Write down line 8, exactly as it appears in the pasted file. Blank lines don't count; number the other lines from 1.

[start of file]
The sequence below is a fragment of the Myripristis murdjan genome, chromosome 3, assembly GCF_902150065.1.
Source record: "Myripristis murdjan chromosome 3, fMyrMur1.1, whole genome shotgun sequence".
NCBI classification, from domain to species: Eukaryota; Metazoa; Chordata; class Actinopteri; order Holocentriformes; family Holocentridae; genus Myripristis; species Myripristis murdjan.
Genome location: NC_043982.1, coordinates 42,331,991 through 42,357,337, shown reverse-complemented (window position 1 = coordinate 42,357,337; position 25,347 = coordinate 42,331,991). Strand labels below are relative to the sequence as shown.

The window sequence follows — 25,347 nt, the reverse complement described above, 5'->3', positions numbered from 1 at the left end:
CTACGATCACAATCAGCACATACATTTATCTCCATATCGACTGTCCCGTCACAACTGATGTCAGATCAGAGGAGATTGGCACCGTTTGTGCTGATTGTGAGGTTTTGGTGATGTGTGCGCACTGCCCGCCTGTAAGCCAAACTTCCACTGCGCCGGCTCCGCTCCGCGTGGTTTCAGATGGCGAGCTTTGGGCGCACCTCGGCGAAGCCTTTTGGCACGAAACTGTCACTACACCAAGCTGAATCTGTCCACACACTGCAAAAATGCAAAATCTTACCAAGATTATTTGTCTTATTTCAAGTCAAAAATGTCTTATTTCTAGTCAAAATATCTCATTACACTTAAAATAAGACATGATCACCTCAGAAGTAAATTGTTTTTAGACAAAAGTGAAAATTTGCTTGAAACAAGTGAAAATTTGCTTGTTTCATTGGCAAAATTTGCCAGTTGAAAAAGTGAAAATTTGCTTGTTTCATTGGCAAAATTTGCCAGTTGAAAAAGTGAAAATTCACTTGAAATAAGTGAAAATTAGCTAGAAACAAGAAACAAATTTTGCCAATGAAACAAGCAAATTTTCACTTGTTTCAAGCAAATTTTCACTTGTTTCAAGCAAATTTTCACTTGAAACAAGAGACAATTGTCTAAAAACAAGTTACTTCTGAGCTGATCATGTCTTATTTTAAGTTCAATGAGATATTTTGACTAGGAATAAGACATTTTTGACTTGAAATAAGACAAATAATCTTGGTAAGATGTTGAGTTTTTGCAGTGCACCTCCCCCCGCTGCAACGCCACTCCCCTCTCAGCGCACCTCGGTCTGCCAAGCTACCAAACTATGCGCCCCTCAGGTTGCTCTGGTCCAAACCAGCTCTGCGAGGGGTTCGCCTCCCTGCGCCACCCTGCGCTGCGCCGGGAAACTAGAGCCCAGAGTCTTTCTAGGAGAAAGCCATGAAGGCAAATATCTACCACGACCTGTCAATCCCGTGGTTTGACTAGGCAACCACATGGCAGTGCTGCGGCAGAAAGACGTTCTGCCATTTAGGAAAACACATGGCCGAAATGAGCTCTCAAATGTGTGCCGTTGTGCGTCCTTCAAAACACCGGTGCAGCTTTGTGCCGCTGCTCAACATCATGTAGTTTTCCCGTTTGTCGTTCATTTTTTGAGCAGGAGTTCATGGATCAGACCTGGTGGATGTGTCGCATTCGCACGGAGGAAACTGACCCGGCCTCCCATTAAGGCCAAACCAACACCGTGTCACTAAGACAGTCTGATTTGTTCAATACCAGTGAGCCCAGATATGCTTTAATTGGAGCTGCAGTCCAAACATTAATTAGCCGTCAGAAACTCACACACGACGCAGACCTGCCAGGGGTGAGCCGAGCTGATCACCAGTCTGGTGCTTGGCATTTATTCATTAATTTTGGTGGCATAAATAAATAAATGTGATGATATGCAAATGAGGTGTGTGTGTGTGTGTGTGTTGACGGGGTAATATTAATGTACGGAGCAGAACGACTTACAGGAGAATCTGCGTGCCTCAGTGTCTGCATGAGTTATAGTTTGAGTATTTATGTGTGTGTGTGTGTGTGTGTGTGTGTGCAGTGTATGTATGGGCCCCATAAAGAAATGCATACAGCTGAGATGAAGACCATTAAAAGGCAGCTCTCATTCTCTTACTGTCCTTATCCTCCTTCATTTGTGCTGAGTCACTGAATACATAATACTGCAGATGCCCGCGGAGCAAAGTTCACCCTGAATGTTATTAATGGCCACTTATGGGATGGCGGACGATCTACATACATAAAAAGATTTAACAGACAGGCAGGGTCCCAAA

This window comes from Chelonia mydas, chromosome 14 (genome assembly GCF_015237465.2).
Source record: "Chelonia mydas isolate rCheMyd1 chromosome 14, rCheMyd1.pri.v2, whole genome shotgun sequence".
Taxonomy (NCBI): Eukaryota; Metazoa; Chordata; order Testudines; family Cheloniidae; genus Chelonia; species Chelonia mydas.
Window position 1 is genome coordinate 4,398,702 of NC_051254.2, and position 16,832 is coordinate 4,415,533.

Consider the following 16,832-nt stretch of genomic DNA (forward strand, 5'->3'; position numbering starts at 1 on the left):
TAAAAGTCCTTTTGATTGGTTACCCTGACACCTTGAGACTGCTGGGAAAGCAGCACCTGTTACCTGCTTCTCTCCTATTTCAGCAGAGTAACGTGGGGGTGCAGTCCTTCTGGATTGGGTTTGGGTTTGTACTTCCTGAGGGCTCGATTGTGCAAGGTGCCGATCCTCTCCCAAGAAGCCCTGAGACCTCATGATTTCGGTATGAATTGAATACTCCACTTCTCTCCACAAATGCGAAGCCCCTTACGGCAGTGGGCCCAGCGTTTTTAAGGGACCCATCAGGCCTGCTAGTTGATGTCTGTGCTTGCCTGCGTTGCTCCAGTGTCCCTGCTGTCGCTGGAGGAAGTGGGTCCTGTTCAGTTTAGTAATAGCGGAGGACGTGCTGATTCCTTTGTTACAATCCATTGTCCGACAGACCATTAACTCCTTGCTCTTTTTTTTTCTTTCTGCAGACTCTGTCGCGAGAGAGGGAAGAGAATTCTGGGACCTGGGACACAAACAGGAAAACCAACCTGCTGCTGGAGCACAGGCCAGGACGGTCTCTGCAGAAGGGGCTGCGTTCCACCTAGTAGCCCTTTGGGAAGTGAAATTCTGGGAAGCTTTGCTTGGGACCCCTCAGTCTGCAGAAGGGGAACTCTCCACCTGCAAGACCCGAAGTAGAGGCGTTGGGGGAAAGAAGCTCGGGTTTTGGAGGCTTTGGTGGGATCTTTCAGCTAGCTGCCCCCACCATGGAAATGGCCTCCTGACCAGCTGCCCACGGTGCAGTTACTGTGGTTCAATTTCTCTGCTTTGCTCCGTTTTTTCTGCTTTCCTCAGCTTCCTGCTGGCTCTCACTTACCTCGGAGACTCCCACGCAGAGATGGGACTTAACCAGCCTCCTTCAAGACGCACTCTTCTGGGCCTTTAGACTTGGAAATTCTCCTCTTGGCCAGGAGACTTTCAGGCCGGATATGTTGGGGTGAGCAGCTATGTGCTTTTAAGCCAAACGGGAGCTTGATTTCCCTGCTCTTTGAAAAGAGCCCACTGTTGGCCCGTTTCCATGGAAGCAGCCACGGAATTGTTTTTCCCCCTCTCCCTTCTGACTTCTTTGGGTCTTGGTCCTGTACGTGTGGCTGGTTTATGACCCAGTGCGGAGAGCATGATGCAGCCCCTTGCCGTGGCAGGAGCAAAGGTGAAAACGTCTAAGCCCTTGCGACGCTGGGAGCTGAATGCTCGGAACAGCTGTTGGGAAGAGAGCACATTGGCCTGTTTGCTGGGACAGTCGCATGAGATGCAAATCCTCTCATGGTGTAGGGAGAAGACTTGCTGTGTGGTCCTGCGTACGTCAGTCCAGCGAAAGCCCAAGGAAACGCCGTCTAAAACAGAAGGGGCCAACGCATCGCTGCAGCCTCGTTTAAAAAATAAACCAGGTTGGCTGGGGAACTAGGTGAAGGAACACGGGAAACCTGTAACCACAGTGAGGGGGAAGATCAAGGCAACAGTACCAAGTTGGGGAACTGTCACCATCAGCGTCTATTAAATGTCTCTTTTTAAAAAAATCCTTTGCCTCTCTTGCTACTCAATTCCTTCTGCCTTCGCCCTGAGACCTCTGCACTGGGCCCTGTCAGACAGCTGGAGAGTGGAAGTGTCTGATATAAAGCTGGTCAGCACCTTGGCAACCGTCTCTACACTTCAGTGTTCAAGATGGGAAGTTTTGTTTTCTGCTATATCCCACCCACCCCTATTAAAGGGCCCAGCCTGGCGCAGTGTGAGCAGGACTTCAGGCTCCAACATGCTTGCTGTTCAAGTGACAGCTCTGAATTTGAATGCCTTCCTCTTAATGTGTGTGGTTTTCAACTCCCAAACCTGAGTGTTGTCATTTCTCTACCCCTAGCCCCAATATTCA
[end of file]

Source record: "Chelonia mydas isolate rCheMyd1 chromosome 14, rCheMyd1.pri.v2, whole genome shotgun sequence".